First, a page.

A woman in her 20s falls for a middle-aged professor who was her late granny’s lover in “Her Granddaughter,” an offbeat romance adapted from a manga by Keiko Nishi. Although the protags’ age difference might have lended itself to a more off-color depiction, pink-film veteran Ryuichi Hiroki avoids lurid May-September cliches: Steeped in the tranquil beauty of the Japanese countryside, and unabashedly nostalgic for traditional ways of courtship, the film is wholesome and mellow, but may leave viewers yearning for a more sensual touch. Still, it’s a beguiling, seamlessly executed package that should find decent exposure in Asian markets and audience-friendly festivals.
Tsugumi (Nana Eikura, Hiroki’s “April Bride,” “Library Wars”) takes a sabbatical from her high-flying IT job in Tokyo to nurse her dying grandmother Towa (Chiaki Konno) in Tsurumi, a sleepy town in Kagoshima, in the southern prefecture of Kyushu. When Towa passes away, Tsugumi decides to stay on, whiling away her time in the spacious ancestral mansion. But her equilibrium is quickly upset when Jun Kaieda (Etsushi Toyokawa, “Love Letter,” “20th Century Boys”), a fiftysomething professor of philosophy who was given a spare set of keys by Towa, moves into a separate wing. Rangy and spruce, the bespectacled scholar saunters about in Japanese geta clogs, availing himself of Tsugumi’s laundry and culinary services with a blithe sense of entitlement.
While dishing out unflattering comments on Tsugumi’s dress sense and lack of sex appeal, Kaieda simultaneously declares his love for her with self-righteous candor. By not stoking the odd-couple antics to a heady, comical level, Hiroki lets his winsome protags gradually settle into a cozy rhythm, synching with each other in mind and body, as when Tsugumi rides home with Kaieda on his bicycle after they’ve attended a summer fair together. A masterful traveling shot by lenser Atsuhiro Nabeshima captures their furtive intimacy as they swerve along a brookside path, yukata robes billowing in the breeze. Most of the scenes are suffused with such relaxed grace, ambling along without anything significantly dramatic occurring for almost 90 minutes, until an erotic moment that will prove nirvana for foot fetishists.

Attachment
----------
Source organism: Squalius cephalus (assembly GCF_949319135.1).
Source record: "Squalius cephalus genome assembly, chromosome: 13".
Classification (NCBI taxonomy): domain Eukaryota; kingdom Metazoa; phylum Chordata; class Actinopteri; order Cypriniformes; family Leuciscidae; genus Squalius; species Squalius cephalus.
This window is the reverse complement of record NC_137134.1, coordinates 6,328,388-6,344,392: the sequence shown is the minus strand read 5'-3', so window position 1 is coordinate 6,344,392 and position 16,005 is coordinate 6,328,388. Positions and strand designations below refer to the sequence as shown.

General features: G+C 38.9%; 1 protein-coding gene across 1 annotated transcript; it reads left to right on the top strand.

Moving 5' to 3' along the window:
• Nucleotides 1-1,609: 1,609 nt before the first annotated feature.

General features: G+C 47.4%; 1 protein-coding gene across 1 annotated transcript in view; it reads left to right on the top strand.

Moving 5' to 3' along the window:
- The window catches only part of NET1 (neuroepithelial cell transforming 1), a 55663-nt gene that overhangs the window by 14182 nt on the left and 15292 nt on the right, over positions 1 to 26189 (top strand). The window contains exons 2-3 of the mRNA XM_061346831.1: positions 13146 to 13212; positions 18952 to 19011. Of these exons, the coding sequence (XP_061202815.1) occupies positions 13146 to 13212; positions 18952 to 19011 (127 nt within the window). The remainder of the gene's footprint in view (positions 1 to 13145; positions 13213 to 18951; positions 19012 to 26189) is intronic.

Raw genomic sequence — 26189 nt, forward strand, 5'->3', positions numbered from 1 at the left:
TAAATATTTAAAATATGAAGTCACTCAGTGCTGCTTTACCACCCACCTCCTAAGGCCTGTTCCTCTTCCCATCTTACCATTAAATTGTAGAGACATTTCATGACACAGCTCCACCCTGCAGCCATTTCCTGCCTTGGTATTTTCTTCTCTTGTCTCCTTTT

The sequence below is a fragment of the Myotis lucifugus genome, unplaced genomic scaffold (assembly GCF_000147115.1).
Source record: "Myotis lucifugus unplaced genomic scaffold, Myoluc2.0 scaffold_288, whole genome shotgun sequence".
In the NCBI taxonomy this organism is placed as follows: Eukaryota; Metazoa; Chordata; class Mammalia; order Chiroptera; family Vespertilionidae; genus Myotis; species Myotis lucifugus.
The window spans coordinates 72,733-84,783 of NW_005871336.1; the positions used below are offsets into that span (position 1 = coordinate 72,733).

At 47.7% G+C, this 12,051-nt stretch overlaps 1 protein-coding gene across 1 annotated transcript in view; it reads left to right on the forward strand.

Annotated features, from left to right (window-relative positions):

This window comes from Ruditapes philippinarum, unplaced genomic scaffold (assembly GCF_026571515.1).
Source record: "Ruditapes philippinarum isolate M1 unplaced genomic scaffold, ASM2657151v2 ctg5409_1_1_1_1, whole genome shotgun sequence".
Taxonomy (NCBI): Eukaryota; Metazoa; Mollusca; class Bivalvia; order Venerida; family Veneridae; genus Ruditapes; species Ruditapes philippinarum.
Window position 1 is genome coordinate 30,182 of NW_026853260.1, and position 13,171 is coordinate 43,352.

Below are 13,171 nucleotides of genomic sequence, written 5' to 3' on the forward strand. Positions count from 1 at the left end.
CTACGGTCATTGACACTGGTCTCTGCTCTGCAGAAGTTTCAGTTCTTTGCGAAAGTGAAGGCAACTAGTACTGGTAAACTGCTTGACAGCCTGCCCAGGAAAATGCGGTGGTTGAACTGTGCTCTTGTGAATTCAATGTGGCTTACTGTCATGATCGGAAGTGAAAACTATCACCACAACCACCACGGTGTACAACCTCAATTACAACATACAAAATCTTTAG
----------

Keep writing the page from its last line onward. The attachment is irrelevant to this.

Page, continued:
Subplots, however, tend to be discursive. Tsugumi’s emotional entanglements, which prompted her self-imposed retreat, are obliquely hinted at during a weekend visit by her bosom friend Akimoto (Sakura Ando, wonderfully chilled). An episode set in Kyoto discloses aspects of Kaieda’s past that shed some light on his atypical opinions and behavior, though his affair with Towa is never explored fully. Kaieda and Tsugumi’s temporary adoption of a boy who might have been abandoned by his single mother further alters their dynamics, dousing their sexual bond with hokey, ersatz family bonding.
Fifty-three-year-old Toyokawa is the perfect physical embodiment of the Kaieda in Nishi’s manga, supposedly based on her own father and representing the authoritative, straight-talking men of a bygone era — attributes she finds missing among contempo Japanese “herbivores.” Not only does the veteran actor exude the unflappable charm of a mature intellectual, he also limns his eccentricity with self-deprecating humor, much as he did in Hiroki’s “It’s Only Talk” (2006). As a typical city girl, slender Eikura brings a swan-like poise to the role of a woman struggling with loneliness and low self-esteem. Idol Osamu Mukai turns up too late as Nakagawa, a blast from Tsugumi’s past, to have much impact on the story.
The film is shot in the western prefecture Mie, which serves as a credible stand-in for Kagoshima. Craft contributions are stylishly understated, exemplified by Junichi Kikuchi’s fluid editing and Koji Endo’s lightly sonorous score. Nabeshima’s generous use of low-angle shots captures the flavor of traditional Japanese interiors, making Towa’s house emerge as a character in itself. Costume designer Ayumi Tanaka outfits Toyokawa in crisp cotton shirts and dapper linen suits that adds a dandyish touch to his image, while offsetting Eikura’s minimalist, slightly downbeat wardrobe.
The Japanese title means “A Tomboy’s Life.”